added to avoid or stop any bacterial growth (Hoseini, M. et al, 2013), while Sabouraud Dextrose
Agar will be used since it usually yields great amount of fungal growth (Acharya, T., 2014; Juahir,
H. et al, 2016). Fungi will be counted and calculated as colony forming units per cubic meter of
air and expressed as CFU/m3 (Wang, Y.F. et al, 2009; Kawasaki, T. et al, 2010).

Identification of Airborne Fungi
The cultured airborne fungi will be identified using the Lactophenol Cotton Blue Staining
method of Leck, A. (1999) and classidied by observing their morphology. This method has three
main components – phenol, which is there to kill any live microorganisms, lactic acid, which saves
the structure of fungi and cotton blue, which stains the chitin component in the fungal cell walls
(Leck, A., 1999).

Determination of Fungal Distribution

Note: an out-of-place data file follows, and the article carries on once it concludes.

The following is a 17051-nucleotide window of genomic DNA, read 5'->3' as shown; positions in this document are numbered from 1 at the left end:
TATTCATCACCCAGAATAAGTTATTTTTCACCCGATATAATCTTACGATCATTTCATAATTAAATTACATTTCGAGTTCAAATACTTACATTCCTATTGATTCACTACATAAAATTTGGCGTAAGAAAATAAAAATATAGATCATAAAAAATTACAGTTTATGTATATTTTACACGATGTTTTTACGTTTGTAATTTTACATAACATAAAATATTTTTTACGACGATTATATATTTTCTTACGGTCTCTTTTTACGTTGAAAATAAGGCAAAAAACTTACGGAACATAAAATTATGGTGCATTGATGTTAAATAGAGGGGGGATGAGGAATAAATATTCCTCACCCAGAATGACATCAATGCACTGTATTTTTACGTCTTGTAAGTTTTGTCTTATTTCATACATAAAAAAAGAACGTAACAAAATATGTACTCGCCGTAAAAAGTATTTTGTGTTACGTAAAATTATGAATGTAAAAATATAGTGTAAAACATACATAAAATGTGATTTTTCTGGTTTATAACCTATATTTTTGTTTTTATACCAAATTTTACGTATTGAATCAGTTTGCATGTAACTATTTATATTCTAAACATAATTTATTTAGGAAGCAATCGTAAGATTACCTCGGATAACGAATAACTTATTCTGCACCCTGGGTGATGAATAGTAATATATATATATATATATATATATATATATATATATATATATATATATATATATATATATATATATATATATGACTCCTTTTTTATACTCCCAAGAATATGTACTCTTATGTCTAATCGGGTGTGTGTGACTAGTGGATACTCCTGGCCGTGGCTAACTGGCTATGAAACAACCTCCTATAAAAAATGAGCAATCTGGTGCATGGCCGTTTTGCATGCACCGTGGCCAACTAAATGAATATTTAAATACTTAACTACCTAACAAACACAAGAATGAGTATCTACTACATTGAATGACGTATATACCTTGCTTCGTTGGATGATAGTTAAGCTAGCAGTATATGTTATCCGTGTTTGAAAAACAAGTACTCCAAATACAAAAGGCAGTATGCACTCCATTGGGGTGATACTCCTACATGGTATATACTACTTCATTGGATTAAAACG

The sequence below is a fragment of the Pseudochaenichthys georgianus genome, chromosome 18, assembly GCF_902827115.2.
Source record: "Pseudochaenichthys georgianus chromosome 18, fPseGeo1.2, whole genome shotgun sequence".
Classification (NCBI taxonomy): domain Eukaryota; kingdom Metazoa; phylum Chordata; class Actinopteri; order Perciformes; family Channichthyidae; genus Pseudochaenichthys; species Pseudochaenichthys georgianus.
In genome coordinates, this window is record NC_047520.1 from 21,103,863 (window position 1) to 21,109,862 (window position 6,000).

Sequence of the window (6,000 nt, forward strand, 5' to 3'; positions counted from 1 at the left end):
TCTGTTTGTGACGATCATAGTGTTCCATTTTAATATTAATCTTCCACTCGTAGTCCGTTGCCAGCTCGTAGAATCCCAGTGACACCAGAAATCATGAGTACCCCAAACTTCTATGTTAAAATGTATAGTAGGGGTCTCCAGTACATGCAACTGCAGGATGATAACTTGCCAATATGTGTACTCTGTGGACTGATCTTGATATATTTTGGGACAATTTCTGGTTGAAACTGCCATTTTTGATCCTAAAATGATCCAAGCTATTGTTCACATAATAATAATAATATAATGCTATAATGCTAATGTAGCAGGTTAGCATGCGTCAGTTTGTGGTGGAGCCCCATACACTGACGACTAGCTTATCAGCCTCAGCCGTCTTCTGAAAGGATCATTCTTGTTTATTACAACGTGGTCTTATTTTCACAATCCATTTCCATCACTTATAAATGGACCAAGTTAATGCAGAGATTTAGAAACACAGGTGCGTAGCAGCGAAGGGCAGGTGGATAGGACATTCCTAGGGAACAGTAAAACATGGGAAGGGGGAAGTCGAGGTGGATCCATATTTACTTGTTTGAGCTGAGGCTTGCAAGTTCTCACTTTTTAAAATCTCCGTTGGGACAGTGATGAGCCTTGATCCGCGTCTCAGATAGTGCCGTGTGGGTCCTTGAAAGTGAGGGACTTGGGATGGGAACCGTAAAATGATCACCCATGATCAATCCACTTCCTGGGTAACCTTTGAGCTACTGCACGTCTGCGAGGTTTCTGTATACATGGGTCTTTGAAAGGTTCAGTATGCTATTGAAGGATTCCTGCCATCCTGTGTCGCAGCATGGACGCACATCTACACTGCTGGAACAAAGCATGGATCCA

The concentration difference of airborne fungi among the different sampling periods will
be calculated using Kruskal-Wallis H Test. Moreover, to evaluate the relationship between the
other factors, such as the temperature, relative humidity and density of passengers, and the
abundance of airborne fungi, Spearman’s correlation coefficient test will be done (Hoseini, M. et
al, 2013).

RESULTS
Table 1. Average frequency of fungal species at each collection period inside the vehicle
Fungal
Species
Average frequency of fungal species at each collection period
5:00 – 6:00
A.M.
9:00 – 10:00
A.M.
1:00 – 2:00
P.M.
6:00 – 7:00
P.M.
10:00 – 11:00
P.M.
Fungi A 0.23T 0.13T 0.159 0.539 0.13R
Fungi B 0.16R 0.07P 0.13O 0.25R 0.06T
Fungi C 0.129 0.02P 0.09O 0.22O 0.01P
Fungi a 0.29R 0.19R 0.239 0.564 0.169

Figure 1. Concentration of different fungal genera in the indoor air at different collection periods

0
0.1
0.2
0.3
0.4
0.5
0.6
5:00 – 6:00 AM9:00 – 10:00 AM1:00 – 2:00 PM6:00 – 7:00 PM10:00 – 11:00 PM
Ave. Frequency of Fungal Species
Collection Periods
Fungi AFungi BFungi CFungi D

REFERENCES
Acharya, T. Common Fungal Culture Media and their Uses. 2014. Retrieved from

Common Fungal Culture Media and their uses


Al-Easawi, N.A. and Al-Bahrani, R.M. Vehicle Indoor Air Pollution with Fungi Generated by Air